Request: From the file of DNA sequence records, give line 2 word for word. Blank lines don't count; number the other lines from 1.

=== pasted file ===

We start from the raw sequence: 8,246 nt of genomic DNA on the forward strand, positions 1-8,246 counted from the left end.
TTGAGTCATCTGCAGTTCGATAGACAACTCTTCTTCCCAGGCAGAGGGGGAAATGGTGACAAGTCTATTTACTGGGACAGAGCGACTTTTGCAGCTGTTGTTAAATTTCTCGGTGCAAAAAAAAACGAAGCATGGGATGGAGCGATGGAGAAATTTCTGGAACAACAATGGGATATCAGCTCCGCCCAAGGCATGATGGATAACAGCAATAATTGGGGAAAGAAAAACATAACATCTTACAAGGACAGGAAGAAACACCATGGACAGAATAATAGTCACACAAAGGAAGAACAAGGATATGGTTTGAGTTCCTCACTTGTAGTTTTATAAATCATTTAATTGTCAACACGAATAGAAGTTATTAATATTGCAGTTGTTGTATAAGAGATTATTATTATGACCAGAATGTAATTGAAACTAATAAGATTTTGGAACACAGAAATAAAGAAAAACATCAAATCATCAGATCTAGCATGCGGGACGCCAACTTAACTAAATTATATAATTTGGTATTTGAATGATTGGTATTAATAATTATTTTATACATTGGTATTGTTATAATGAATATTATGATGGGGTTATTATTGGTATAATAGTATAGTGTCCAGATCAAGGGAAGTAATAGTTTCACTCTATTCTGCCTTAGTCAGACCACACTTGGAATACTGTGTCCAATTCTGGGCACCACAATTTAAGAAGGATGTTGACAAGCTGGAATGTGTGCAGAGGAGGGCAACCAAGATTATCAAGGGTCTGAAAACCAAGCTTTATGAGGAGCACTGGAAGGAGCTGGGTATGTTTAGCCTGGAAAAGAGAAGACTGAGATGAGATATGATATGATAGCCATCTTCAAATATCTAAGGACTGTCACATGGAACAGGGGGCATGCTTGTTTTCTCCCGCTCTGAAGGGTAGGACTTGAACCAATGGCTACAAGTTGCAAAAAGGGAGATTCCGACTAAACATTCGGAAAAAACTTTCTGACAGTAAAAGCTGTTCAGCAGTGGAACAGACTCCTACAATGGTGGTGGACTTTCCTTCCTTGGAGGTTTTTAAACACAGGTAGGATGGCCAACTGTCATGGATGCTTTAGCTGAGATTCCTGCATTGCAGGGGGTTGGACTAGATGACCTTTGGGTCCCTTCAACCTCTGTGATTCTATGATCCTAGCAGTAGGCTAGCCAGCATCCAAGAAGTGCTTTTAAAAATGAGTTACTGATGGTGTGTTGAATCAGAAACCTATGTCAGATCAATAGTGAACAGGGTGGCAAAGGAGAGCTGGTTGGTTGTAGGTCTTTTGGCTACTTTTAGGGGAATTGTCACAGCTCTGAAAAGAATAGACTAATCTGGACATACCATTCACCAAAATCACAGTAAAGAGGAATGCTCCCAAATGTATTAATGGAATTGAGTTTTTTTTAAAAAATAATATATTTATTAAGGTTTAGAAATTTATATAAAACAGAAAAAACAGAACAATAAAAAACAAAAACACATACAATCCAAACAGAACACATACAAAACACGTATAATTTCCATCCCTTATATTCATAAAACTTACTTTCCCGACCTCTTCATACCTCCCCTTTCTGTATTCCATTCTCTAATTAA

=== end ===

TTGAGTCATCTGCAGTTCGATAGACAACTCTTCTTCCCAGGCAGAGGGGGAAATGGTGACAAGTCTATTTACTGGGACAGAGCGACTTTTGCAGCTGTTGTTAAATTTCTCGGTGCAAAAAAAAACGAAGCATGGGATGGAGCGATGGAGAAATTTCTGGAACAACAATGGGATATCAGCTCCGCCCAAGGCATGATGGATAACAGCAATAATTGGGGAAAGAAAAACATAACATCTTACAAGGACAGGAAGAAACACCATGGACAGAATAATAGTCACACAAAGGAAGAACAAGGATATGGTTTGAGTTCCTCACTTGTAGTTTTATAAATCATTTAATTGTCAACACGAATAGAAGTTATTAATATTGCAGTTGTTGTATAAGAGATTATTATTATGACCAGAATGTAATTGAAACTAATAAGATTTTGGAACACAGAAATAAAGAAAAACATCAAATCATCAGATCTAGCATGCGGGACGCCAACTTAACTAAATTATATAATTTGGTATTTGAATGATTGGTATTAATAATTATTTTATACATTGGTATTGTTATAATGAATATTATGATGGGGTTATTATTGGTATAATAGTATAGTGTCCAGATCAAGGGAAGTAATAGTTTCACTCTATTCTGCCTTAGTCAGACCACACTTGGAATACTGTGTCCAATTCTGGGCACCACAATTTAAGAAGGATGTTGACAAGCTGGAATGTGTGCAGAGGAGGGCAACCAAGATTATCAAGGGTCTGAAAACCAAGCTTTATGAGGAGCACTGGAAGGAGCTGGGTATGTTTAGCCTGGAAAAGAGAAGACTGAGATGAGATATGATATGATAGCCATCTTCAAATATCTAAGGACTGTCACATGGAACAGGGGGCATGCTTGTTTTCTCCCGCTCTGAAGGGTAGGACTTGAACCAATGGCTACAAGTTGCAAAAAGGGAGATTCCGACTAAACATTCGGAAAAAACTTTCTGACAGTAAAAGCTGTTCAGCAGTGGAACAGACTCCTACAATGGTGGTGGACTTTCCTTCCTTGGAGGTTTTTAAACACAGGTAGGATGGCCAACTGTCATGGATGCTTTAGCTGAGATTCCTGCATTGCAGGGGGTTGGACTAGATGACCTTTGGGTCCCTTCAACCTCTGTGATTCTATGATCCTAGCAGTAGGCTAGCCAGCATCCAAGAAGTGCTTTTAAAAATGAGTTACTGATGGTGTGTTGAATCAGAAACCTATGTCAGATCAATAGTGAACAGGGTGGCAAAGGAGAGCTGGTTGGTTGTAGGTCTTTTGGCTACTTTTAGGGGAATTGTCACAGCTCTGAAAAGAATAGACTAATCTGGACATACCATTCACCAAAATCACAGTAAAGAGGAATGCTCCCAAATGTATTAATGGAATTGAGTTTTTTTTAAAAAATAATATATTTATTAAGGTTTAGAAATTTATATAAAACAGAAAAAACAGAACAATAAAAAACAAAAACACATACAATCCAAACAGAACACATACAAAACACGTATAATTTCCATCCCTTATATTCATAAAACTTACTTTCCCGACCTCTTCATACCTCCCCTTTCTGTATTCCATTCTCTAATTAA